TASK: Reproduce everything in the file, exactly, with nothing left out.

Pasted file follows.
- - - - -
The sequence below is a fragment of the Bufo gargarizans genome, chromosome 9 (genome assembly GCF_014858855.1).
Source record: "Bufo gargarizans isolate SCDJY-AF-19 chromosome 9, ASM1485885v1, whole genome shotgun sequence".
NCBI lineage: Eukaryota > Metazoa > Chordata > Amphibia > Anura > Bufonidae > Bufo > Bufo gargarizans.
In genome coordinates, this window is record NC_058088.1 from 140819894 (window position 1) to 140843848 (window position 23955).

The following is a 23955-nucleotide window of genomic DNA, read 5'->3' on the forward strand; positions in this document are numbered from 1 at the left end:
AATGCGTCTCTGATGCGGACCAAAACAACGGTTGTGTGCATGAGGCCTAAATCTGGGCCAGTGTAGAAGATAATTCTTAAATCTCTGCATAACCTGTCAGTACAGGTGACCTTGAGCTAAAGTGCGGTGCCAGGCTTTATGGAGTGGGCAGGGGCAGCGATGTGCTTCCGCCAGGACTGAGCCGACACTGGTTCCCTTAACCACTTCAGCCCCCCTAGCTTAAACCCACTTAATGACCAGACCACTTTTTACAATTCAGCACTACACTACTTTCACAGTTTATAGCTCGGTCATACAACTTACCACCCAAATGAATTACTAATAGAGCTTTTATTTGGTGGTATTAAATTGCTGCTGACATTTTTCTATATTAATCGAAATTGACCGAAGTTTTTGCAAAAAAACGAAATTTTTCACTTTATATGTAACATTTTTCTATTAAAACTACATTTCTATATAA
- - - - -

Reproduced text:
The sequence below is a fragment of the Bufo gargarizans genome, chromosome 9 (genome assembly GCF_014858855.1).
Source record: "Bufo gargarizans isolate SCDJY-AF-19 chromosome 9, ASM1485885v1, whole genome shotgun sequence".
NCBI lineage: Eukaryota > Metazoa > Chordata > Amphibia > Anura > Bufonidae > Bufo > Bufo gargarizans.
In genome coordinates, this window is record NC_058088.1 from 140819894 (window position 1) to 140843848 (window position 23955).

The following is a 23955-nucleotide window of genomic DNA, read 5'->3' on the forward strand; positions in this document are numbered from 1 at the left end:
AATGCGTCTCTGATGCGGACCAAAACAACGGTTGTGTGCATGAGGCCTAAATCTGGGCCAGTGTAGAAGATAATTCTTAAATCTCTGCATAACCTGTCAGTACAGGTGACCTTGAGCTAAAGTGCGGTGCCAGGCTTTATGGAGTGGGCAGGGGCAGCGATGTGCTTCCGCCAGGACTGAGCCGACACTGGTTCCCTTAACCACTTCAGCCCCCCTAGCTTAAACCCACTTAATGACCAGACCACTTTTTACAATTCAGCACTACACTACTTTCACAGTTTATAGCTCGGTCATACAACTTACCACCCAAATGAATTACTAATAGAGCTTTTATTTGGTGGTATTAAATTGCTGCTGACATTTTTCTATATTAATCGAAATTGACCGAAGTTTTTGCAAAAAAACGAAATTTTTCACTTTATATGTAACATTTTTCTATTAAAACTACATTTCTATATAA